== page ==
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Letters: Group practice

November 16, 2015 In response to Dr. Walter Lamacki’s Oct. 15 My View, “What Practice Model is Right for You?” I cringe every time I hear the group practice model given as the preferred viable solution in today’s dental health care marketplace. We erroneously think it will solve the insurance-driven dilemma facing every dental practice. It will not. Ask any physician about the group practice model and see if it has solved their insurance runaround. Although the latest fad in dentistry, it is not the solution for optimum patient care and career satisfaction amongst our medical brethren. What will make it any different for us?

Group together to create complexity and bureaucracy. Group together and you will still be dancing around the elephant in the room — denied claims, decreasing reimbursement, doctor/patient interference. Group together and third parties will continue to change and move the metrics in their favor just aimed at a group now (see medicine for result.) “Misery loves company” is the main palpable benefit I see in the group arrangement.

As a second-generation dentist in a 60-year-old family practice, the insurance-based practice has been the only model dentists are familiar with (and have been addicted to) for the last 45 years. Another seldom discussed option is the patient membership model where patients join your practice —   yes, similar to a health club. We have approximately 200 members since we started our program in 2011 and growing. Our patient members love the program and the influence that insurance has on my practice decreases with every new enrollee.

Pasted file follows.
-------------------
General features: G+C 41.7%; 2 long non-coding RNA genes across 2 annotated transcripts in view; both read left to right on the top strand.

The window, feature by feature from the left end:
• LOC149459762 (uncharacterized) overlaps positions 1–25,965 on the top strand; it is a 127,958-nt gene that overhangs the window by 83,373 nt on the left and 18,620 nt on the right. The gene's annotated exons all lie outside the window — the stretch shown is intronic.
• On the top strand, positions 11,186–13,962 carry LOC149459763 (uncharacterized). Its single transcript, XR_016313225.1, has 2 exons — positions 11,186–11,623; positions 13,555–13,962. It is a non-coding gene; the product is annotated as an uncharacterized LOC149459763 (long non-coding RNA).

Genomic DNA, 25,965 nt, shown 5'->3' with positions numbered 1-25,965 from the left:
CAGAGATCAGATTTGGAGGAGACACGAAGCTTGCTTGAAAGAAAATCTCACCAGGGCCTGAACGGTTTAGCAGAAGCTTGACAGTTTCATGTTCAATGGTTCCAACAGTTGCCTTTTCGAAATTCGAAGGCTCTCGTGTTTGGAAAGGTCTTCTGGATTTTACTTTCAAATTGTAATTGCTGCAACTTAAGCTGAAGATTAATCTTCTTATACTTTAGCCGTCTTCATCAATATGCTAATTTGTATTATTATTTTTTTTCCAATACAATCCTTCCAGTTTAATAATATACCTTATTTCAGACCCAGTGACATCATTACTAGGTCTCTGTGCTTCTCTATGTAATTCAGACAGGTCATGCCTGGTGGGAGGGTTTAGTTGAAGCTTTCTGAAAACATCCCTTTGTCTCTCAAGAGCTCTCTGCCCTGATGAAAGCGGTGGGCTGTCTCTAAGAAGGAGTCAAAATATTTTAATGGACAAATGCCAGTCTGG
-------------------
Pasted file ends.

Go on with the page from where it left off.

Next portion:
To my colleagues old and new alike, do not give up on solo dental practice. Yes, it is a lot of work, but it has incredible rewards if you just put your own addictions aside. Not to mention the jewel in all this — profound patient relationships you will forge by being “the one.” Dr. Lamacki quotes a colleague: “Treat your patients as family and you will always sleep well.” I agree 100 percent. He also states, “Problems with insurance companies are part and parcel of practicing.” Not when you don’t include them.

Gregory C. Yen, D.D.S.
Seattle